Mothering Matters


Mothering Matters by Robynn 


We have this precious picture that sits on Lowell’s dresser upstairs in our bedroom. It’s one of the rare professional pictures we had taken of our children when they were younger. I love it for how it captures their personalities. Each of them: Connor, Adelaide and Bronwynn are present and the photographer caught their essence. I also love it because it brings back memories of one of the best days I ever had in India.


For whatever reason the children had the day off school.  I remember agonizing over how we would spend that day. There were obligations that I could have attended to. There were certainly things that needed doing. But there was also list of things that I had been wanting to do with the kids. Things we had talked about for a long time but never done. We decided that would be day!  


Adelaide needed new shoes for school. We stopped at the Bata shoe store and found a pair of black Mary Jane shoes with shiny buckles. We met my friend Ellen and her two girls for lunch at one of our favourite restaurants. I can’t remember what we ate but I can imagine it—all spicy and gravy yumminess with fresh roti to scoop it up. I’m sure the kids had sweet lassis. I’m sure I had chai.  After lunch we popped into an “Archies” store-–India’s Hallmark equivalent and then into a neighbouring bookstore. We browsed the toys and booksPerhaps Connor got a new Tintin book to add to his collection. I can’t remember.


We hopped on to a cycle rickshaw and continued into our beautiful day. Just as we were passing a large cinema, the kids squealed let’s go see Lage Raho Munna Bhai and I said, shockingly, sure! The kids ran ahead, as I paid the cycle wallah. I met them at the ticket counter. We hurried into the darkening theater and found seats. It was a great movie—full of silly slapstick, occasional dance scenes, blinged up saris and lehengas. There was colour and music, laughter and tears. At intermission the men came around with crates of pop on their shoulders. We indulged and had pop and maybe some numkeen.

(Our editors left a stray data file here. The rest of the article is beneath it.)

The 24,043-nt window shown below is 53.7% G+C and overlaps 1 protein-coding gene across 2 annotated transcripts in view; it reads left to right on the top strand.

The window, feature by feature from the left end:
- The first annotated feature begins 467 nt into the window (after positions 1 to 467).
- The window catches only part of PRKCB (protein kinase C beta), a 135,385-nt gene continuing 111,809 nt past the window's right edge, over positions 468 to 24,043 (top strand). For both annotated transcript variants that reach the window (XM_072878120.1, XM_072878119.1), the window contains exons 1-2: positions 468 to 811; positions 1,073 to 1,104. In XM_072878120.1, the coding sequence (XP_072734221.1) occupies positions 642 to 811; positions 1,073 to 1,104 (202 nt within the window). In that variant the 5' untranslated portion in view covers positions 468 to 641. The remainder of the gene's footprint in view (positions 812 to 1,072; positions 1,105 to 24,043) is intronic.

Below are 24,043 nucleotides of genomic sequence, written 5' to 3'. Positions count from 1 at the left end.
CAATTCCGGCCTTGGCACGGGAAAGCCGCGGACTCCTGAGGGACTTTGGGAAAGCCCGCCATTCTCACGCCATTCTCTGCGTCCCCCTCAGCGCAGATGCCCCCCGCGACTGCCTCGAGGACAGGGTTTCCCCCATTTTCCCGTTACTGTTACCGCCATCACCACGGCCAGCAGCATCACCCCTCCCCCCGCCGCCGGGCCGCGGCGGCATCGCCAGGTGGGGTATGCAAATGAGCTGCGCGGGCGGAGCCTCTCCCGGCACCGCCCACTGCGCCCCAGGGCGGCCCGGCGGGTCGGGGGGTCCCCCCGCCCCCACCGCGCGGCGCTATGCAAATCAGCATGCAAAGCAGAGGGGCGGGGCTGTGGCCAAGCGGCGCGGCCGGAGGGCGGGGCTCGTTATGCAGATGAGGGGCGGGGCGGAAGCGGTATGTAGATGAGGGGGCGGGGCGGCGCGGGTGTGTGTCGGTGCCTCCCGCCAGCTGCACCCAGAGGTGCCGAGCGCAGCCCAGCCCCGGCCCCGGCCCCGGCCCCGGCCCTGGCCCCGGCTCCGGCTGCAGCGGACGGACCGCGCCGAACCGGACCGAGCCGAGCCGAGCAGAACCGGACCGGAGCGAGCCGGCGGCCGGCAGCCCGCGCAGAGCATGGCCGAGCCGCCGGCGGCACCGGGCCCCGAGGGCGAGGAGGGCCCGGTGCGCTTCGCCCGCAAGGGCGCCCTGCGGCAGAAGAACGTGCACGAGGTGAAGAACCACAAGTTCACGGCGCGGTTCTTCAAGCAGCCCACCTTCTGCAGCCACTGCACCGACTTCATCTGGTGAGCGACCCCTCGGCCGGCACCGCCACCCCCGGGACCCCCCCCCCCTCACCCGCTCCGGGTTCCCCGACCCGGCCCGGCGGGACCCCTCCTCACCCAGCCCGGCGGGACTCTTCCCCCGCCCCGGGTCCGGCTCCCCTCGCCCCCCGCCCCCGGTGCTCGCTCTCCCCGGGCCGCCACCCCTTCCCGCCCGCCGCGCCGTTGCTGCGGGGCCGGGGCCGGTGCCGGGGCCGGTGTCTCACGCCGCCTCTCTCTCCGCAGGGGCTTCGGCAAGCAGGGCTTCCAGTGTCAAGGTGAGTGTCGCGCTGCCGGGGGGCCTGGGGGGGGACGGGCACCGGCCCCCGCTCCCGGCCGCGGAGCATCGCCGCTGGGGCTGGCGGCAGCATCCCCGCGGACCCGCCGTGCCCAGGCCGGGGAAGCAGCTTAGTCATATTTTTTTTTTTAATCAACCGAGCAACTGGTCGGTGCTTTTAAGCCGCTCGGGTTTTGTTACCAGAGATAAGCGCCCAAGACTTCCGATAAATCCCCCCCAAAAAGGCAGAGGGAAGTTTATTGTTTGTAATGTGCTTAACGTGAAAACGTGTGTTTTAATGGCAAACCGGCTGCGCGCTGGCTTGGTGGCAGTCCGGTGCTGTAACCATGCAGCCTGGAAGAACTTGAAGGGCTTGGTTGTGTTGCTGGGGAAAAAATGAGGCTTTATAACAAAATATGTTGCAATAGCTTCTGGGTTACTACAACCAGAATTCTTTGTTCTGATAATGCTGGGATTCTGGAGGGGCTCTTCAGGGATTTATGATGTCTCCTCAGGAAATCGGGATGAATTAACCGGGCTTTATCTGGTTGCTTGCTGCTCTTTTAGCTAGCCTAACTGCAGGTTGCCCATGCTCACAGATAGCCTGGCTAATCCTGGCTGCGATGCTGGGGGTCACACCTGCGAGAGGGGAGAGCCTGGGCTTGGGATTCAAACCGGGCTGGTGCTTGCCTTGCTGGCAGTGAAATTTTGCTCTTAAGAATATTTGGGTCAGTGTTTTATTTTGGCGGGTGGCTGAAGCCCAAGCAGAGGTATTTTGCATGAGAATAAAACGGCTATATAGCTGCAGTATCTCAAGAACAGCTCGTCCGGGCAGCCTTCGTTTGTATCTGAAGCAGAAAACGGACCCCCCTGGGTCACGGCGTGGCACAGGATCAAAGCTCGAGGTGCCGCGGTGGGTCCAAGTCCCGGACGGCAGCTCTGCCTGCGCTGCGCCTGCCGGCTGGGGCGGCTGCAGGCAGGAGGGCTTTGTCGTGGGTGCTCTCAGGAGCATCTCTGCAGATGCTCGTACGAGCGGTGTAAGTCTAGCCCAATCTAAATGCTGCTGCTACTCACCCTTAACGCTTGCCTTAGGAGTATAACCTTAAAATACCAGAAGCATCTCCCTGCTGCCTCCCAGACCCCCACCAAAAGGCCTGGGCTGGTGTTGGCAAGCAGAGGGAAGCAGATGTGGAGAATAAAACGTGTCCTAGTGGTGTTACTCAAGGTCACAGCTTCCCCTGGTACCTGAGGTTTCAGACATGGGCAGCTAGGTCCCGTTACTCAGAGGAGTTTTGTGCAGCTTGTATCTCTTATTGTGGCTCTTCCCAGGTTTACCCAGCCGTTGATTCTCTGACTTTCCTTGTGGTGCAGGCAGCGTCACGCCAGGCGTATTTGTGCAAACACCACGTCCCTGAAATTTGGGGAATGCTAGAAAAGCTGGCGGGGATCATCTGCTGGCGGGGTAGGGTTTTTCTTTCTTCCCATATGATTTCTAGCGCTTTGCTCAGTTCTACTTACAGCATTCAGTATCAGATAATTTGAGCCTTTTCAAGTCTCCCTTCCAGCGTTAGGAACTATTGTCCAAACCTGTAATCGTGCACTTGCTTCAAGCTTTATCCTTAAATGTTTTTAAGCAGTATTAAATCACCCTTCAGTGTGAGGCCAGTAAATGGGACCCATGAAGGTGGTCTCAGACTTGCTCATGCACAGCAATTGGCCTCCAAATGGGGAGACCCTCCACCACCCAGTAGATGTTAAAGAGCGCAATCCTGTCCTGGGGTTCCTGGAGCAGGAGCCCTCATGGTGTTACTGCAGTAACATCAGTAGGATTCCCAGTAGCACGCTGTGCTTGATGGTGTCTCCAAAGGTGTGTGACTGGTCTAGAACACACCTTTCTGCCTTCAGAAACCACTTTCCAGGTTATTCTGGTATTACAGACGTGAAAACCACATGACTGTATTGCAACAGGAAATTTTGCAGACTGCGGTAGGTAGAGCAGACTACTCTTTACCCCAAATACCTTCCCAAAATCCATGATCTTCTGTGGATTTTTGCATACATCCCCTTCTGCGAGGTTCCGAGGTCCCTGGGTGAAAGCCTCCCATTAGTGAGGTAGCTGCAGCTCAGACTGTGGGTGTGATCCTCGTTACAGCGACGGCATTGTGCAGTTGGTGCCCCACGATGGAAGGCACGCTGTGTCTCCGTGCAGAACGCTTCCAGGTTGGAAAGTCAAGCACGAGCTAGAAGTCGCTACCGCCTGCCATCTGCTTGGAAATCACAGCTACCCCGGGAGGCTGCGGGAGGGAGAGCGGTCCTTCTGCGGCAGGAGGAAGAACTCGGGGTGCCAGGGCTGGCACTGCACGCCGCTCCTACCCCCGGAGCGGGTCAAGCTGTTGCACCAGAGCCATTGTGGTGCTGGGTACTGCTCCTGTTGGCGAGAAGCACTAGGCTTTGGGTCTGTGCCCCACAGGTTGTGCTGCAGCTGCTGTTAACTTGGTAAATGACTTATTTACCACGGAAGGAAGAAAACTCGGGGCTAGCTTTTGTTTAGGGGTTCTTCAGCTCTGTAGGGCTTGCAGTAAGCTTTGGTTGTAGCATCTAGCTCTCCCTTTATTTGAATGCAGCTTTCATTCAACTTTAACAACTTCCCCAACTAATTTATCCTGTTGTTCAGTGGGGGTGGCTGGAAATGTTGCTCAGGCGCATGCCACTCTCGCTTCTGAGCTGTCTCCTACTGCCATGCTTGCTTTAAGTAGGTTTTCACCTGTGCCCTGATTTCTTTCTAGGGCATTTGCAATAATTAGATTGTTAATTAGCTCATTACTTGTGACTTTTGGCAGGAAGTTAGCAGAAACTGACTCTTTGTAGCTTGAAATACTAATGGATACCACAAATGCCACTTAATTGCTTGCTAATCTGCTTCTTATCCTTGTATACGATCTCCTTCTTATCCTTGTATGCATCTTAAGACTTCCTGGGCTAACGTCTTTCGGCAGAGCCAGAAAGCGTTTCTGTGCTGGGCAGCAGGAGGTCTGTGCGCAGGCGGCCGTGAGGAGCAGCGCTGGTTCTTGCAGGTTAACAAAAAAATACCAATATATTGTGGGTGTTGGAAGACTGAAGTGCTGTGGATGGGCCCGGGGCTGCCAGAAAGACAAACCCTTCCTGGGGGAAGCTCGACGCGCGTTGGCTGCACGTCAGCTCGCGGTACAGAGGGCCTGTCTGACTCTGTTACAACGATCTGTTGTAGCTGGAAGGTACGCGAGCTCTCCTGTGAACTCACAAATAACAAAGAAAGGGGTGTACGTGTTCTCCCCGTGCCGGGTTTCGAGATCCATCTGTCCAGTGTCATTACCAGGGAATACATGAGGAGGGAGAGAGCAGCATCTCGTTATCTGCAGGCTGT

From the cinema we made our way, again by cycle rickshaw, to the photographers studio. This had been my one thing I really wanted to have done. We arrived a little hurriedly, afraid we were running out of time. The kids, all three, were glistening with sweat dulled only by a little grime and left over movie giggles. I spit-shone an orange Fanta mustache off Connor. I tried to smooth Bronzi’s sweaty bangs to the side. Adelaide attempted to rub some dirt off her capris pants. The three of them bounced on to the bench. The photographer giving them instructions in Hindi, they scooted closer to each other, tilted their heads according to his demands, sat up straight as he indicated. And then it was over. I admit, I was hoping for a little more session and a little more photo from our photo-session. But the photographer just tilted his head to the side and nodded that he had what he needed. We could come back in a week to collect his masterpiece!


Next to the photographer’s studio was a small corner store. I ran in and got cold mango “Frootie” juice boxes to keep the kids hydrated. Humidity and heat were part of the day’s adventure.


The sun was beginning to dip low on the horizon but there was still one more promise to be fulfilled. We took an auto rickshaw halfway across town so that the girls could get their ears pierced. The beauty salon was clean and cool. They were pleased with their pale faced clients. Bronwynn opted to go first. She sat, brave and four, tiny and focused in the big chair. Holding my hands tightly in her little fists she didn’t breath. Her little nose squinched up into her forehead as the pain registered. Adelaide, watching it all, decided she didn’t quite want her ears pierced anymore. She would wait. We stopped for ice cream and a few groceries on the way home.